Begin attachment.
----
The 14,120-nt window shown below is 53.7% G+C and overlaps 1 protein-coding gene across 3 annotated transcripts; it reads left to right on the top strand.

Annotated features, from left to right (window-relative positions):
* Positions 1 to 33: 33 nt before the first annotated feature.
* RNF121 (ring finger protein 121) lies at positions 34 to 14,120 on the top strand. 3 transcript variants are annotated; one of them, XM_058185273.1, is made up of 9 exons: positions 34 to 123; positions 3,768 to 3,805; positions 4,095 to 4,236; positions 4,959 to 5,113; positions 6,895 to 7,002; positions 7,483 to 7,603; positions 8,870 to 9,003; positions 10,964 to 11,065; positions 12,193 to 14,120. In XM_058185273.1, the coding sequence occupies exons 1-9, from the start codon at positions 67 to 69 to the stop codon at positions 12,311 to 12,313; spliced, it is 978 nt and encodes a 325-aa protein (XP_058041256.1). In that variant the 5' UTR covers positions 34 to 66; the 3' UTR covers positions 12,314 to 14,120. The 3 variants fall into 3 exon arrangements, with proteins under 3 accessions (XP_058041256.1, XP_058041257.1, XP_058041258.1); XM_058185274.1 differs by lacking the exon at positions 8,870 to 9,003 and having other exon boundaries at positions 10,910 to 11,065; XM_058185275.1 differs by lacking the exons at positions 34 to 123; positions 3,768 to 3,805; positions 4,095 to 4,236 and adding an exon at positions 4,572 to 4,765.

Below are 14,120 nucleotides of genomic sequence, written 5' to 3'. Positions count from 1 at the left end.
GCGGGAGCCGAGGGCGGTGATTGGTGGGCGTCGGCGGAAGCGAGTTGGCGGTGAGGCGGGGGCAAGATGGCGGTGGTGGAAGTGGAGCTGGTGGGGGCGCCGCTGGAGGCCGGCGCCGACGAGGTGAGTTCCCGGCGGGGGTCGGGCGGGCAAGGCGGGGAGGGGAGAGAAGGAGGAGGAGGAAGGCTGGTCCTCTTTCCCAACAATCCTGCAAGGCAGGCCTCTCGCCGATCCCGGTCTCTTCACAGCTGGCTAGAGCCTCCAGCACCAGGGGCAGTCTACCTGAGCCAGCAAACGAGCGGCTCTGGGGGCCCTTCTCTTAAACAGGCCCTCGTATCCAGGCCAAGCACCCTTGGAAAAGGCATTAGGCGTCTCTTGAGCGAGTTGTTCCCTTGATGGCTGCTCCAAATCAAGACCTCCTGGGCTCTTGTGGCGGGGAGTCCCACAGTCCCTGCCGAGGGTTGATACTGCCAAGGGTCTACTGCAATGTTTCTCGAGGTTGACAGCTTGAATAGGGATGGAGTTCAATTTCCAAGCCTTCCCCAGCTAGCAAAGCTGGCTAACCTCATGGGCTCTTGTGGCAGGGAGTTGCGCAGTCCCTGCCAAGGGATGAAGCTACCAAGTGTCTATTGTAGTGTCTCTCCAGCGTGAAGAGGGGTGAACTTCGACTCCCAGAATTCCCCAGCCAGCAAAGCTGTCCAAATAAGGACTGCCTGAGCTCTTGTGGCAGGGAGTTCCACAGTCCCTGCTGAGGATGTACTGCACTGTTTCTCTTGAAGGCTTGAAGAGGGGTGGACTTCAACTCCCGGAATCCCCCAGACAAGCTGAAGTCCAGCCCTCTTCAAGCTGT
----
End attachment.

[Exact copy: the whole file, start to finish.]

The 14,120-nt window shown below is 53.7% G+C and overlaps 1 protein-coding gene across 3 annotated transcripts; it reads left to right on the top strand.

Annotated features, from left to right (window-relative positions):
* Positions 1 to 33: 33 nt before the first annotated feature.
* RNF121 (ring finger protein 121) lies at positions 34 to 14,120 on the top strand. 3 transcript variants are annotated; one of them, XM_058185273.1, is made up of 9 exons: positions 34 to 123; positions 3,768 to 3,805; positions 4,095 to 4,236; positions 4,959 to 5,113; positions 6,895 to 7,002; positions 7,483 to 7,603; positions 8,870 to 9,003; positions 10,964 to 11,065; positions 12,193 to 14,120. In XM_058185273.1, the coding sequence occupies exons 1-9, from the start codon at positions 67 to 69 to the stop codon at positions 12,311 to 12,313; spliced, it is 978 nt and encodes a 325-aa protein (XP_058041256.1). In that variant the 5' UTR covers positions 34 to 66; the 3' UTR covers positions 12,314 to 14,120. The 3 variants fall into 3 exon arrangements, with proteins under 3 accessions (XP_058041256.1, XP_058041257.1, XP_058041258.1); XM_058185274.1 differs by lacking the exon at positions 8,870 to 9,003 and having other exon boundaries at positions 10,910 to 11,065; XM_058185275.1 differs by lacking the exons at positions 34 to 123; positions 3,768 to 3,805; positions 4,095 to 4,236 and adding an exon at positions 4,572 to 4,765.

Below are 14,120 nucleotides of genomic sequence, written 5' to 3'. Positions count from 1 at the left end.
GCGGGAGCCGAGGGCGGTGATTGGTGGGCGTCGGCGGAAGCGAGTTGGCGGTGAGGCGGGGGCAAGATGGCGGTGGTGGAAGTGGAGCTGGTGGGGGCGCCGCTGGAGGCCGGCGCCGACGAGGTGAGTTCCCGGCGGGGGTCGGGCGGGCAAGGCGGGGAGGGGAGAGAAGGAGGAGGAGGAAGGCTGGTCCTCTTTCCCAACAATCCTGCAAGGCAGGCCTCTCGCCGATCCCGGTCTCTTCACAGCTGGCTAGAGCCTCCAGCACCAGGGGCAGTCTACCTGAGCCAGCAAACGAGCGGCTCTGGGGGCCCTTCTCTTAAACAGGCCCTCGTATCCAGGCCAAGCACCCTTGGAAAAGGCATTAGGCGTCTCTTGAGCGAGTTGTTCCCTTGATGGCTGCTCCAAATCAAGACCTCCTGGGCTCTTGTGGCGGGGAGTCCCACAGTCCCTGCCGAGGGTTGATACTGCCAAGGGTCTACTGCAATGTTTCTCGAGGTTGACAGCTTGAATAGGGATGGAGTTCAATTTCCAAGCCTTCCCCAGCTAGCAAAGCTGGCTAACCTCATGGGCTCTTGTGGCAGGGAGTTGCGCAGTCCCTGCCAAGGGATGAAGCTACCAAGTGTCTATTGTAGTGTCTCTCCAGCGTGAAGAGGGGTGAACTTCGACTCCCAGAATTCCCCAGCCAGCAAAGCTGTCCAAATAAGGACTGCCTGAGCTCTTGTGGCAGGGAGTTCCACAGTCCCTGCTGAGGATGTACTGCACTGTTTCTCTTGAAGGCTTGAAGAGGGGTGGACTTCAACTCCCGGAATCCCCCAGACAAGCTGAAGTCCAGCCCTCTTCAAGCTGT